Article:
Join us online for ED Talks on either Tuesday or Friday from 10 to 11 a.m. for a FREE series of live, instructor-led courses. Get educated and be entertained from the comfort of home with both professional and personal topics.

Coming up

Wayward Sons: the Babu's search for Self Outside of Tradition

Friday, February 26

Instructor: Dr. Sayanti Ganguly Puckett

Britain's colonization of India produced a particularly subversive western influence among upper-class Bengali men from the city of Calcutta, the capital of the British Raj. This influence resulted in many startling similarities between the lifestyles and behavior of the British Restoration rakes (1660-1700) and the babus of colonial Nineteenth Century Calcutta. The presentation will explore how the philosophy and lifestyle of the Restoration rakes were imported into a uniquely Indian context, thus exhibiting the rise of a new culture of libertinism in Calcutta that helps to enrich our understanding of the British-Indian colonial relationship.

Dr. Sayanti Ganguly Puckett is a Professor in the English Department at Johnson County Community College. She completed her doctorate in 2009 from Oklahoma State University. Her dissertation, Cultures of Corruption: British Libertinism and Its Colonial Manifestations, is a cross-cultural study focusing on the libertine lifestyles of the British Restoration Rakes (1660-1700) and the “babus” of Nineteenth Century colonial Calcutta, the capital of the British Raj in India. She has also published several biographical pieces on influential British novelists and playwrights. 

Politics of the Good Ol’ Days: Nostalgia and the Teaching of History

Tuesday, March 2

Instructors: Vincent Clark, James Leiker and Irene Olivares

History matters. A panel of JCCC history faculty will explore the ways historical memory and the history curriculum have been central features of the political landscape in the United States. Join us to discuss the 1619 and 1776 Projects and the controversies behind Western Civilization courses.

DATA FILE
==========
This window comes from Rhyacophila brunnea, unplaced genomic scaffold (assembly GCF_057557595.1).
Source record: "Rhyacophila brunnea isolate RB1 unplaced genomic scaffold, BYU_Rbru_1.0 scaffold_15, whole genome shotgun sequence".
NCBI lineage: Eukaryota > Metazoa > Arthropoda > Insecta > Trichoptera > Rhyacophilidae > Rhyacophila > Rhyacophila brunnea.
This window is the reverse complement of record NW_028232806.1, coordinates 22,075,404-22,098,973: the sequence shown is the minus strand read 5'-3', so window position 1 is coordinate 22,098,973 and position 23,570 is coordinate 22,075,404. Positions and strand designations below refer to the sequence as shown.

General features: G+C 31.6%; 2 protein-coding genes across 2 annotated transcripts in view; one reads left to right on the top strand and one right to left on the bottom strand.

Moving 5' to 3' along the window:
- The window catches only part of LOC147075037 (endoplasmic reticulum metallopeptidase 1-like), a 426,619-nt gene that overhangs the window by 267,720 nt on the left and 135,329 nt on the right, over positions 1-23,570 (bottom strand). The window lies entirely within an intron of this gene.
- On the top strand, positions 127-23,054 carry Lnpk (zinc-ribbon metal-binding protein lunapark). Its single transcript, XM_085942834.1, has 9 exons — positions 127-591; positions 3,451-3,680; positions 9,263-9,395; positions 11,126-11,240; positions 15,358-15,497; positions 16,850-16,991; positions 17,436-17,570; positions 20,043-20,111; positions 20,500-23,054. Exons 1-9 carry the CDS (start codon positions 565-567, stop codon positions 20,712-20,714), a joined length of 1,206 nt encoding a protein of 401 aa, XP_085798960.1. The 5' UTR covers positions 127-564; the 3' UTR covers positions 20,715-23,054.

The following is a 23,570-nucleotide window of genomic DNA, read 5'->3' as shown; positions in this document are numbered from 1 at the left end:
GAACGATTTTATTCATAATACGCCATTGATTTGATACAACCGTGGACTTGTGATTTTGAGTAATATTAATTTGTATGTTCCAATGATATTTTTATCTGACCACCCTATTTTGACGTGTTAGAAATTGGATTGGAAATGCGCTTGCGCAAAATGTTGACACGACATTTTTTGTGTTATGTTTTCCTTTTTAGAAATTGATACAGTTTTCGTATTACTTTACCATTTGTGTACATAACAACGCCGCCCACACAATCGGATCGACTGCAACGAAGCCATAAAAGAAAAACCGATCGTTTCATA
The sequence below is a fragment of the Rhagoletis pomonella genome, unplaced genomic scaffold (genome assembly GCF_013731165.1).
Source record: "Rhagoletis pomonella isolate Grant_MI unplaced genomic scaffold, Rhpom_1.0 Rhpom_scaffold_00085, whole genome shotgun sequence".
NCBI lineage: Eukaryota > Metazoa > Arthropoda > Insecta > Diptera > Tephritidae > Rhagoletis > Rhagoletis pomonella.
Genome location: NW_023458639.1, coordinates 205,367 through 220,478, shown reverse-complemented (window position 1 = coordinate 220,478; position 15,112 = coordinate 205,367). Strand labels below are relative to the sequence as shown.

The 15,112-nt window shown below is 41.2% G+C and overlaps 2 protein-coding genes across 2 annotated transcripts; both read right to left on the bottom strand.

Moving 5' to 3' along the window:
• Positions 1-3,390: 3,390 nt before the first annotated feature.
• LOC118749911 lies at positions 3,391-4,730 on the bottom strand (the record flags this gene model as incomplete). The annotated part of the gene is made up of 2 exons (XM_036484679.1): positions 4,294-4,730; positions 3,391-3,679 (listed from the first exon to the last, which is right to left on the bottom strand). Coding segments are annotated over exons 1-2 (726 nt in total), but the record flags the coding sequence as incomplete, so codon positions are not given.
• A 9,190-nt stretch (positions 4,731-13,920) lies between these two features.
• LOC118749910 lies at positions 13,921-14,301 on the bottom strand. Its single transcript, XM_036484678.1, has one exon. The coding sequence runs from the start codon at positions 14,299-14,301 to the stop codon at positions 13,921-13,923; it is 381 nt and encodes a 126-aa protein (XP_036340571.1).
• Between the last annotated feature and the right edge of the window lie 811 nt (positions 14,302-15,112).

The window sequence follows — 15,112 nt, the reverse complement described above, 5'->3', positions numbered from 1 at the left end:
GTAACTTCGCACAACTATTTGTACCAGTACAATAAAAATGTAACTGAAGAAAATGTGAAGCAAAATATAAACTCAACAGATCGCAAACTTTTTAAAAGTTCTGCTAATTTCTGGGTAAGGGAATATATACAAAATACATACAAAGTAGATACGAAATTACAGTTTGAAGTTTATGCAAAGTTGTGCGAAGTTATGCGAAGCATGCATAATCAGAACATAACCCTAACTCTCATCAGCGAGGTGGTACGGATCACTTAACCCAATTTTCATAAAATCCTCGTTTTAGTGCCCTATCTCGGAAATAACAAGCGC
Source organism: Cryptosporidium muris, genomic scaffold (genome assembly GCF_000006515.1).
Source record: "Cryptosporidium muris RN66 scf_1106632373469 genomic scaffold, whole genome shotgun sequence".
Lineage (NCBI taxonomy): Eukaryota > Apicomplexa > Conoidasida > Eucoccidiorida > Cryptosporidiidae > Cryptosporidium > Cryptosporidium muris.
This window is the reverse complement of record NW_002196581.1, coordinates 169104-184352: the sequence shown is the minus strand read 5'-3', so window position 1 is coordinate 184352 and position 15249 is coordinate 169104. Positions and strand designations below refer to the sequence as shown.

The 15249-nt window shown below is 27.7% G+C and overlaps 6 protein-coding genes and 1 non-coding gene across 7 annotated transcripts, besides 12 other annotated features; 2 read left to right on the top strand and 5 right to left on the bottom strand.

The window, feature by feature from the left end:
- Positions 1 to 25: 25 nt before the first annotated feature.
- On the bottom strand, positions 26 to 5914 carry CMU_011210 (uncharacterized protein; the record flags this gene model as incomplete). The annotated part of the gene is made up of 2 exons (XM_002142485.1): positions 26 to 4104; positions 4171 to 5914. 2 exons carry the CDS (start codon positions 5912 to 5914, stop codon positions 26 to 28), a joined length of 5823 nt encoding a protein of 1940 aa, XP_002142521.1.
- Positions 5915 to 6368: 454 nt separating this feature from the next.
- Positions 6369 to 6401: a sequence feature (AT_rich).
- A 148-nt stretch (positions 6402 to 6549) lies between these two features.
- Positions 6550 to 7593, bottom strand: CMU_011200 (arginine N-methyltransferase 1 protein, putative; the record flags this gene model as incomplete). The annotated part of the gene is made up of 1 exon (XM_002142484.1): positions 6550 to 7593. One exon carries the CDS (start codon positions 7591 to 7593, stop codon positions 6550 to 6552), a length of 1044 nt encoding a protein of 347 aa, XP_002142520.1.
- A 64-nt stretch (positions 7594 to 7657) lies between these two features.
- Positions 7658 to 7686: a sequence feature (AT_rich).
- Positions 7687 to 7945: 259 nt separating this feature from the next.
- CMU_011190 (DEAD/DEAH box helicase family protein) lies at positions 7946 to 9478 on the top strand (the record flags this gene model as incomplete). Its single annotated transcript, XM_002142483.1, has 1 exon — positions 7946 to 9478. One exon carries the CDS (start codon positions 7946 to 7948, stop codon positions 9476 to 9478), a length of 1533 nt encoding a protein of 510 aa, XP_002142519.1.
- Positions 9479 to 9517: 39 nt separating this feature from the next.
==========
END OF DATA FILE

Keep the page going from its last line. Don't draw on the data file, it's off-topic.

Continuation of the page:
Vincent Clark holds a Ph.D. in history from the University of California, Riverside, where he studied under Kenneth Barkin and American religion historian, Edwin Gaustad. During his graduate studies he was awarded a Fulbright Fellowship for study in Germany. He subsequently received a second year fellowship granted by the local German committee. He carried out dissertation research at the University of Heidelberg and various government archives.  In Germany he was invited to join the select Working Group for German Social History. Since receiving his Ph.D., he has written book reviews and articles. Two of the most important were published in books by Klett-Cotta in Stuttgart and  Oxford University Press. Before coming to JCCC, he taught at the University of Kansas, where he received a General Research Grant, rarely given to non-tenure-track professors. Following the German academic practice of researching and writing on a wide variety of subjects, he has spent the past several years working on the American social gospel and the Progressive Period of 1870-1920. His presentation today relies on this research.

Dr. James Leiker is a professor of history and chair of the history and political science departments, teaches courses in United States History survey, African American studies, and the American West.  He is the author of numerous books and articles on Western History, among them "Racial Borders: Black Soldiers along the Rio Grande, (Texas A & M Press, 2002) and The Northern Cheyenne Exodus in History and Memory (Oklahoma, 2011), which was named a Kansas Notable Book and won the Great Plains Distinguished Book Prize.  

In 2009, he founded JCCC’s Kansas Studies Institute, a program he directed for five years.  Jim serves on the board of the Kansas Business Hall of Fame and on the editorial boards of the journals Great Plains Quarterly and Kansas History.  Dr. Leiker has been involved in several National Endowment for the Humanities programs, both as consultant and participant, and was a Fulbright-Hays scholar in Egypt and Israel.